Veracruz, situated along the sweeping Gulf of Mexico coastline, may be in the shadows of Cancun and Cabo San Lucas as a south-of-the-border vacation destination, but that doesn’t make the city any less intriguing for travelers.
Yes, Veracruz has beaches, it’s got nightlife, and the Aztecs left their mark during the 15th century, but this is a city that prospers on its own terms, with scant regard for tourists and the profits they might bring. It’s a place where the real Mexico simmers right on the surface — unvarnished, heartfelt and rich in color and spirit.
The city owes its founding to the Spanish explorer Hernán Cortés, who arrived in 1519 and used the location as a base to swiftly crush the Aztec empire and launch the Spanish colonization of the Americas. The port of Veracruz was established as Europe’s gateway, and even today the port is the busiest on Mexico’s east coast.
Cortés did not completely erase the pre-Columbian legacy. The area’s principal archaeological site is El Tajín, a beautifully preserved city that was home to as many as 20,000 residents until about 1200 AD. With its temples and ball courts, reliefs and friezes, El Tajín is one of Mexico’s most important UNESCO World Heritage Sites, while the ritual fertility dance of the Voladores is another UNESCO-inscribed lure for visitors. Connected to the Totonac people of Veracruz and traditionally performed once a year, you can see the Voladores daily at El Tajín, as five men twirl gracefully through the air, upside-down from a tall pole, to express respect for the natural and spiritual worlds.
Veracruz is also a great jump-off point for exploring the region’s natural wonders. Less than 100 miles from the city lies the glacier-topped, cone-shaped volcano Pico de Orizaba, third highest peak in North America. Rivers spill from its slopes, offering opportunities for rappelling over waterfalls and kayaking through jungle corridors.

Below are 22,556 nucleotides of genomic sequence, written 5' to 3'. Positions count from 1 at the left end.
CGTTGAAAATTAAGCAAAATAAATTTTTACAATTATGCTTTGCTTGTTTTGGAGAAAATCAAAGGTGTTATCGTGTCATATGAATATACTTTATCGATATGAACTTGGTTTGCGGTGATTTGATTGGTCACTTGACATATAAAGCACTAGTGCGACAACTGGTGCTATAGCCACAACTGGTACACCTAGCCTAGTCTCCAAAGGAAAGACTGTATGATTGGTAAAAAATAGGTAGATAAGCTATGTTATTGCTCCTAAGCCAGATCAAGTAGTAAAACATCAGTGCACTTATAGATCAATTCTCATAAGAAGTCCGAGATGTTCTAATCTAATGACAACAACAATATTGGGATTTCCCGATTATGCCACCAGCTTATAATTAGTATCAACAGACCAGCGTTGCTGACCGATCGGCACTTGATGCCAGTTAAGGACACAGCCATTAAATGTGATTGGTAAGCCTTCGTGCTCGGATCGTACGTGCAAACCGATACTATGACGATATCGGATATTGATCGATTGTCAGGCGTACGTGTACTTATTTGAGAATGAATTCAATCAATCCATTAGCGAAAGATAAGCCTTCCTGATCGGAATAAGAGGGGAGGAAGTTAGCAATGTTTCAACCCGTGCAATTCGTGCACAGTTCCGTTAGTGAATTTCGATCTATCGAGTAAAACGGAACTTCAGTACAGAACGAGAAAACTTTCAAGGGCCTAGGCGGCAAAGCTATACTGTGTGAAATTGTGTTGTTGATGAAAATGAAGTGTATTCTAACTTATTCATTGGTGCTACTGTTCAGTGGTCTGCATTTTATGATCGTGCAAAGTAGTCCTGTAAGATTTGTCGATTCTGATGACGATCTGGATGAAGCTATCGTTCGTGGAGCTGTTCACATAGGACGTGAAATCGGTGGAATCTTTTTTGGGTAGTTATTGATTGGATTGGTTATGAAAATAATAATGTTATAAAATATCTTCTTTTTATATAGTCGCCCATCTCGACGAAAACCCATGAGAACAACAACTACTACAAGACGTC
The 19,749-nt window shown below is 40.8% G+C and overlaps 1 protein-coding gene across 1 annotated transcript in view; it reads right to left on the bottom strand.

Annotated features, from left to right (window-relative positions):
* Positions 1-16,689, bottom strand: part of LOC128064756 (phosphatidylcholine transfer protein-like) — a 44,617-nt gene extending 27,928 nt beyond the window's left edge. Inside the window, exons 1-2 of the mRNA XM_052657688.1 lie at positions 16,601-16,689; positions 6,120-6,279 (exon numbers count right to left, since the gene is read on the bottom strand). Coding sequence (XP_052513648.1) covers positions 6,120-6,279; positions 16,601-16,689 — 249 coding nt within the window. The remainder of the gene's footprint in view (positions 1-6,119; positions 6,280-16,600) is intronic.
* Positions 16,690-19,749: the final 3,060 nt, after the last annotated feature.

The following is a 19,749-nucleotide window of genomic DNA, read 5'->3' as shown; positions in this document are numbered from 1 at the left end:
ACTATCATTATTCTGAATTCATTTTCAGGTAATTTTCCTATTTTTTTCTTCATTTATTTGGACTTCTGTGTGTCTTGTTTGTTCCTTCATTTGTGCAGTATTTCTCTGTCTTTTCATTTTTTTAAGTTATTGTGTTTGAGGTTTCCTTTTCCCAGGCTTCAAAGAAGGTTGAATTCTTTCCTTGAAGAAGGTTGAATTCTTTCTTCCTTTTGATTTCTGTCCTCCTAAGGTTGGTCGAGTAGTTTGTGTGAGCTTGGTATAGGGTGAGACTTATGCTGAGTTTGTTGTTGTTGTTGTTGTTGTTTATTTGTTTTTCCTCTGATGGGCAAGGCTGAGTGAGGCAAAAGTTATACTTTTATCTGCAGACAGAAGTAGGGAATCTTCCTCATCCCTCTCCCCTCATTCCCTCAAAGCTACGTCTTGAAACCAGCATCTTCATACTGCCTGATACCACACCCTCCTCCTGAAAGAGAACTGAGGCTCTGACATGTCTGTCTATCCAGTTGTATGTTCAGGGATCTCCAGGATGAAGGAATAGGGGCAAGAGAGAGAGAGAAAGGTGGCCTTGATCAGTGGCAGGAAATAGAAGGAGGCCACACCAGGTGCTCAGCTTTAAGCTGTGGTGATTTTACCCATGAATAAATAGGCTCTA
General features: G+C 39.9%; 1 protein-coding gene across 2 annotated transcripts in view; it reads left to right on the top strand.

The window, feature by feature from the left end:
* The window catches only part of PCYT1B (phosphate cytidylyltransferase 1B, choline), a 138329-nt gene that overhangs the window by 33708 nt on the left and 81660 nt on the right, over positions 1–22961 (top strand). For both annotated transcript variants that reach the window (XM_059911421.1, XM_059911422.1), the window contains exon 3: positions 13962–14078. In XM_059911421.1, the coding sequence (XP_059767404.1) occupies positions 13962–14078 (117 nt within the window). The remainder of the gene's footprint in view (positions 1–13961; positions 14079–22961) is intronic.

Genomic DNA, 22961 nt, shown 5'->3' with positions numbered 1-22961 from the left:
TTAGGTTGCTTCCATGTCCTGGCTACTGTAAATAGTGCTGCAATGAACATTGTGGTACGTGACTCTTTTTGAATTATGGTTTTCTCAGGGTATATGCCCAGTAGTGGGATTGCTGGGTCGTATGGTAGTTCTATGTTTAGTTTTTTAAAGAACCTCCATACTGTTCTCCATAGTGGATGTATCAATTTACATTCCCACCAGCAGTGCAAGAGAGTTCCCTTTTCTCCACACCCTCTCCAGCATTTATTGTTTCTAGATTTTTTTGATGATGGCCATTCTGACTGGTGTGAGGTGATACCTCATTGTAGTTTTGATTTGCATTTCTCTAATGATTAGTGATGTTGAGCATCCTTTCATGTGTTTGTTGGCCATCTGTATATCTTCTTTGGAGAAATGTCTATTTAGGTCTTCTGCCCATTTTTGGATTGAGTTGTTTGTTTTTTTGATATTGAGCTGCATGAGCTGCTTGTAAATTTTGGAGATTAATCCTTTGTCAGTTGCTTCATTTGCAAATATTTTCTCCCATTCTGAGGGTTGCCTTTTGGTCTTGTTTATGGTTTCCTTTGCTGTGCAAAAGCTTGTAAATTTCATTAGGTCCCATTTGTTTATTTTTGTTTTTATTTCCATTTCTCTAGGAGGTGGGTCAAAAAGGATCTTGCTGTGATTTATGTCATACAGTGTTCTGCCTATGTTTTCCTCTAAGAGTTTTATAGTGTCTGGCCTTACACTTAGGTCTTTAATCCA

If you base yourself in the city, you’ll find sights and activities radiating from the zócalo, a city block that serves as a gathering point for tourists and locals alike. In the run up to Mardi Gras and Ash Wednesday, the zócalo is headquarters for Mexico’s largest carnival celebrations. But most days it fills with marimbas and strolling mariachis, and older residents dancing together, charmingly clad in white outfits with hats and flowers. Salsa pounds into the wee hours, especially along Boulevard Camacho, lining the harbor.
The cuisine of Veracruz is among Mexico’s most celebrated, and one dish in particular, pescado a la Veracruzana — fish baked in tomato sauce with bell pepper, capers, and green olives — represents a classic Spanish-influenced seafood preparation. It’s one of the few Mexican sauces that doesn’t use chili peppers for spice, instead relying on bay leaf, oregano and capers for seasoning. Typically made with a whole red snapper, most any white fish will suffice, and Shrimp Veracruz is a tasty alternative.
While mole sauce originated in the bordering states of Puebla and Oaxaca, if there was one dish that could be considered ubiquitous throughout Mexico, this would probably be it. Mole is a sauce made with chilis, spices, nuts and fruit which are ground into a paste and smothered over meat, but regional variations are quite dissimilar. In Veracruz, mole Xiqueño is known as the sweetest of all moles and uses fruit such as banana or prickly pear cactus. No two recipes are exactly alike, but the classic is Mole Poblano, which incorporates a bit of chocolate to subtly counteract the heat of the chilis.
While mole has a reputation for complex flavors (and a wealth of ingredients!), a simpler dish that Americans associate with Mexico is Chicken Fajitas. Ironically, fajitas — grilled meat, onions and bell pepper piled into a tortilla — is a 20th-century term that originated in West Texas. No matter, fajitas have emerged as essential fast food throughout Mexico, commonly served with guacamole, pico de gallo and shredded cheese.
David Swanson’s writing and photography has been featured in the pages of National Geographic Traveler, American Way, and the Los Angeles Times for more than 20 years. He served as President of the Society of American Travel Writers in 2018-19.